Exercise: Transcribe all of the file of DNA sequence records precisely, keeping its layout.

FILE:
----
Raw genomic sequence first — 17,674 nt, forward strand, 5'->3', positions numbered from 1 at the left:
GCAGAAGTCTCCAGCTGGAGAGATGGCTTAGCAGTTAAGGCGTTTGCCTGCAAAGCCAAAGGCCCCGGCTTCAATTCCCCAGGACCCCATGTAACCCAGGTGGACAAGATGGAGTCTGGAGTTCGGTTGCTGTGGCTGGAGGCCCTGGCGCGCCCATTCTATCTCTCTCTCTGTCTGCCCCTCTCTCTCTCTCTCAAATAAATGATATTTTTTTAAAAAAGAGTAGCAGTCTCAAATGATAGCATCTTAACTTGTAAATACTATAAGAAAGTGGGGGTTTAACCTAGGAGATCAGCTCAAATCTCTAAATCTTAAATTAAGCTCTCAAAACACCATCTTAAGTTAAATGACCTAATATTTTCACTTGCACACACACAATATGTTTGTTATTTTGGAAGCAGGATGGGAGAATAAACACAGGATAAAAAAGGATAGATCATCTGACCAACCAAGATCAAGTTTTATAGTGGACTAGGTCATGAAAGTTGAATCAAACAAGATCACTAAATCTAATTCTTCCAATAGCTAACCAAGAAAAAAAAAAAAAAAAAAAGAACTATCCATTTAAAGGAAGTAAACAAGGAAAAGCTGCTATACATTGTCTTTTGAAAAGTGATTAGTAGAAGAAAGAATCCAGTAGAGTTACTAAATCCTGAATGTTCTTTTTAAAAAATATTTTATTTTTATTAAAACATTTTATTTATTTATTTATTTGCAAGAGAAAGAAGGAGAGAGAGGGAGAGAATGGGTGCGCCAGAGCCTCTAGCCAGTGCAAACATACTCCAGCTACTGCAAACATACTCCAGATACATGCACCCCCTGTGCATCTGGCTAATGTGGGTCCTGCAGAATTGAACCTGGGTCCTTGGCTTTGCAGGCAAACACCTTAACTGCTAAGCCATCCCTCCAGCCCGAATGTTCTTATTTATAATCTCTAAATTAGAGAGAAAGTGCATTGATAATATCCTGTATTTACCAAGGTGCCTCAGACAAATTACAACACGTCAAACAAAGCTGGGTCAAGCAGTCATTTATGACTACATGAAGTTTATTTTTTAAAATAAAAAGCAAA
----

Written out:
Raw genomic sequence first — 17,674 nt, forward strand, 5'->3', positions numbered from 1 at the left:
GCAGAAGTCTCCAGCTGGAGAGATGGCTTAGCAGTTAAGGCGTTTGCCTGCAAAGCCAAAGGCCCCGGCTTCAATTCCCCAGGACCCCATGTAACCCAGGTGGACAAGATGGAGTCTGGAGTTCGGTTGCTGTGGCTGGAGGCCCTGGCGCGCCCATTCTATCTCTCTCTCTGTCTGCCCCTCTCTCTCTCTCTCAAATAAATGATATTTTTTTAAAAAAGAGTAGCAGTCTCAAATGATAGCATCTTAACTTGTAAATACTATAAGAAAGTGGGGGTTTAACCTAGGAGATCAGCTCAAATCTCTAAATCTTAAATTAAGCTCTCAAAACACCATCTTAAGTTAAATGACCTAATATTTTCACTTGCACACACACAATATGTTTGTTATTTTGGAAGCAGGATGGGAGAATAAACACAGGATAAAAAAGGATAGATCATCTGACCAACCAAGATCAAGTTTTATAGTGGACTAGGTCATGAAAGTTGAATCAAACAAGATCACTAAATCTAATTCTTCCAATAGCTAACCAAGAAAAAAAAAAAAAAAAAAAGAACTATCCATTTAAAGGAAGTAAACAAGGAAAAGCTGCTATACATTGTCTTTTGAAAAGTGATTAGTAGAAGAAAGAATCCAGTAGAGTTACTAAATCCTGAATGTTCTTTTTAAAAAATATTTTATTTTTATTAAAACATTTTATTTATTTATTTATTTGCAAGAGAAAGAAGGAGAGAGAGGGAGAGAATGGGTGCGCCAGAGCCTCTAGCCAGTGCAAACATACTCCAGCTACTGCAAACATACTCCAGATACATGCACCCCCTGTGCATCTGGCTAATGTGGGTCCTGCAGAATTGAACCTGGGTCCTTGGCTTTGCAGGCAAACACCTTAACTGCTAAGCCATCCCTCCAGCCCGAATGTTCTTATTTATAATCTCTAAATTAGAGAGAAAGTGCATTGATAATATCCTGTATTTACCAAGGTGCCTCAGACAAATTACAACACGTCAAACAAAGCTGGGTCAAGCAGTCATTTATGACTACATGAAGTTTATTTTTTAAAATAAAAAGCAAA